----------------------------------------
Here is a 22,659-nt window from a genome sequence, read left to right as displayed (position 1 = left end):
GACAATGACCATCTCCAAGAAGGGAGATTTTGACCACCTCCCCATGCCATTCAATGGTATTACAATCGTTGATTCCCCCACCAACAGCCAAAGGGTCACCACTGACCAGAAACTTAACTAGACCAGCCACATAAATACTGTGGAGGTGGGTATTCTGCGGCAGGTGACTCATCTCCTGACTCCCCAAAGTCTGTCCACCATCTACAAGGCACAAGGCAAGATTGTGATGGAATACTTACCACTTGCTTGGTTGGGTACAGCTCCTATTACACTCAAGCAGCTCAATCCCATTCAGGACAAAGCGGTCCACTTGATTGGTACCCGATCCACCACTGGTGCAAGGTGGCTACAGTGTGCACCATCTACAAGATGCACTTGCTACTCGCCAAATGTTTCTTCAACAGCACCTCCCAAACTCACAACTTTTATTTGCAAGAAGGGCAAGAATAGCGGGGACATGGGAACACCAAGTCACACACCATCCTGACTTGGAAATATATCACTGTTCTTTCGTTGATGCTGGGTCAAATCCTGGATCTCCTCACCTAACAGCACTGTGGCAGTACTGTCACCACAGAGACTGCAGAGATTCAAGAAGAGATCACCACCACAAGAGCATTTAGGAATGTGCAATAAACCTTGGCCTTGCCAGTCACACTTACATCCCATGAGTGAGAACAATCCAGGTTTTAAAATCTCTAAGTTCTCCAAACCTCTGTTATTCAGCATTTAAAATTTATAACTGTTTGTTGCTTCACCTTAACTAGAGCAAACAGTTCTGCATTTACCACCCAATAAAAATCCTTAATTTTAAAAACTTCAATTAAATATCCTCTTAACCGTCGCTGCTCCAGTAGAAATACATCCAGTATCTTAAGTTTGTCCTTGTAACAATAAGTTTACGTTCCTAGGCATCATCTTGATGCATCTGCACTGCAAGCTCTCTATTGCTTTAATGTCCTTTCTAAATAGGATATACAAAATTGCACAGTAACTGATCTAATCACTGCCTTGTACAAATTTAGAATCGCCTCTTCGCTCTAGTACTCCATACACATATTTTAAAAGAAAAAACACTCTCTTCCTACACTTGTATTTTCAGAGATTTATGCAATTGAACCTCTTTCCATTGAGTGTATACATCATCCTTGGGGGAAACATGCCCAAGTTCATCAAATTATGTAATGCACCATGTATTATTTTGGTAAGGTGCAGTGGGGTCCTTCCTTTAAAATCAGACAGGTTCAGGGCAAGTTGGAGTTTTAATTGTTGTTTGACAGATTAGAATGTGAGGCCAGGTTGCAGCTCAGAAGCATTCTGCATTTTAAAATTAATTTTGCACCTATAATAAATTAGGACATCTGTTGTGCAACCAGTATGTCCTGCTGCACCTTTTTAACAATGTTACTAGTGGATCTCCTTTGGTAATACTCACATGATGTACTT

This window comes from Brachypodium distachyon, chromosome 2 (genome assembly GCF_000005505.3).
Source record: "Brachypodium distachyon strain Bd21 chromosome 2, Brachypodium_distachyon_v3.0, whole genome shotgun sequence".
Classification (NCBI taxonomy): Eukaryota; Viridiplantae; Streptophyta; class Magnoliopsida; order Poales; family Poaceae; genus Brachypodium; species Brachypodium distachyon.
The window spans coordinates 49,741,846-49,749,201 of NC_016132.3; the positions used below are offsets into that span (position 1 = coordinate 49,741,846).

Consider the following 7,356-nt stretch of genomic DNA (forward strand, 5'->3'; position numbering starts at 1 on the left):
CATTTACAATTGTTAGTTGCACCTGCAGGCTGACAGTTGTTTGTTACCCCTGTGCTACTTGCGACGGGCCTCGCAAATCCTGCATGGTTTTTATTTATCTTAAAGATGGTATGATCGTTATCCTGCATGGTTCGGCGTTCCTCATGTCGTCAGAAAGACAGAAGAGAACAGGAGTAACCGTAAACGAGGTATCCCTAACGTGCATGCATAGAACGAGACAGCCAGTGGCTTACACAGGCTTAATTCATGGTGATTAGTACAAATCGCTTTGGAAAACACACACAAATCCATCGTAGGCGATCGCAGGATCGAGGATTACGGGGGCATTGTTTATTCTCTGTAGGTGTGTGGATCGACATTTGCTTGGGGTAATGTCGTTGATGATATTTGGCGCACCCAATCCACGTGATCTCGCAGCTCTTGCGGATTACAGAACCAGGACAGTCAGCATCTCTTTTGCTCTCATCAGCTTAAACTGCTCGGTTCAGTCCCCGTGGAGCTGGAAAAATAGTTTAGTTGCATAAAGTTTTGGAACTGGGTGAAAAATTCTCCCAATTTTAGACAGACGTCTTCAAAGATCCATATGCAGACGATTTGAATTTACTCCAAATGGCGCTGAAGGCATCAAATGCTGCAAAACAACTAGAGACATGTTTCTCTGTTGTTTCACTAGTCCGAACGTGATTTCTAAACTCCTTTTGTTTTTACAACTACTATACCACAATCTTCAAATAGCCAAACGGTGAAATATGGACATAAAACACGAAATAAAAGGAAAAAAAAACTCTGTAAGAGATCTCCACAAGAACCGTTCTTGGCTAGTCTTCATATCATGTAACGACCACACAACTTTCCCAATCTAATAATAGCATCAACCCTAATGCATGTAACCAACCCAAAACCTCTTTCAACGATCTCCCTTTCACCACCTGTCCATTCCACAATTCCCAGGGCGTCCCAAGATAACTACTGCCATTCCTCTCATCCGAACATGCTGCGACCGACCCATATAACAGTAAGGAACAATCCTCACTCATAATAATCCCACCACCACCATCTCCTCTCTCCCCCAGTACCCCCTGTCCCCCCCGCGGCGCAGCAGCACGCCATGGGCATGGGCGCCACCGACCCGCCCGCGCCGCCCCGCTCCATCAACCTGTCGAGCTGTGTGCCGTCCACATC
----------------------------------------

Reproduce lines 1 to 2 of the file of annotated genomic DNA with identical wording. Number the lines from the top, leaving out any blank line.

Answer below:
Here is a 22,659-nt window from a genome sequence, read left to right as displayed (position 1 = left end):
GACAATGACCATCTCCAAGAAGGGAGATTTTGACCACCTCCCCATGCCATTCAATGGTATTACAATCGTTGATTCCCCCACCAACAGCCAAAGGGTCACCACTGACCAGAAACTTAACTAGACCAGCCACATAAATACTGTGGAGGTGGGTATTCTGCGGCAGGTGACTCATCTCCTGACTCCCCAAAGTCTGTCCACCATCTACAAGGCACAAGGCAAGATTGTGATGGAATACTTACCACTTGCTTGGTTGGGTACAGCTCCTATTACACTCAAGCAGCTCAATCCCATTCAGGACAAAGCGGTCCACTTGATTGGTACCCGATCCACCACTGGTGCAAGGTGGCTACAGTGTGCACCATCTACAAGATGCACTTGCTACTCGCCAAATGTTTCTTCAACAGCACCTCCCAAACTCACAACTTTTATTTGCAAGAAGGGCAAGAATAGCGGGGACATGGGAACACCAAGTCACACACCATCCTGACTTGGAAATATATCACTGTTCTTTCGTTGATGCTGGGTCAAATCCTGGATCTCCTCACCTAACAGCACTGTGGCAGTACTGTCACCACAGAGACTGCAGAGATTCAAGAAGAGATCACCACCACAAGAGCATTTAGGAATGTGCAATAAACCTTGGCCTTGCCAGTCACACTTACATCCCATGAGTGAGAACAATCCAGGTTTTAAAATCTCTAAGTTCTCCAAACCTCTGTTATTCAGCATTTAAAATTTATAACTGTTTGTTGCTTCACCTTAACTAGAGCAAACAGTTCTGCATTTACCACCCAATAAAAATCCTTAATTTTAAAAACTTCAATTAAATATCCTCTTAACCGTCGCTGCTCCAGTAGAAATACATCCAGTATCTTAAGTTTGTCCTTGTAACAATAAGTTTACGTTCCTAGGCATCATCTTGATGCATCTGCACTGCAAGCTCTCTATTGCTTTAATGTCCTTTCTAAATAGGATATACAAAATTGCACAGTAACTGATCTAATCACTGCCTTGTACAAATTTAGAATCGCCTCTTCGCTCTAGTACTCCATACACATATTTTAAAAGAAAAAACACTCTCTTCCTACACTTGTATTTTCAGAGATTTATGCAATTGAACCTCTTTCCATTGAGTGTATACATCATCCTTGGGGGAAACATGCCCAAGTTCATCAAATTATGTAATGCACCATGTATTATTTTGGTAAGGTGCAGTGGGGTCCTTCCTTTAAAATCAGACAGGTTCAGGGCAAGTTGGAGTTTTAATTGTTGTTTGACAGATTAGAATGTGAGGCCAGGTTGCAGCTCAGAAGCATTCTGCATTTTAAAATTAATTTTGCACCTATAATAAATTAGGACATCTGTTGTGCAACCAGTATGTCCTGCTGCACCTTTTTAACAATGTTACTAGTGGATCTCCTTTGGTAATACTCACATGATGTACTT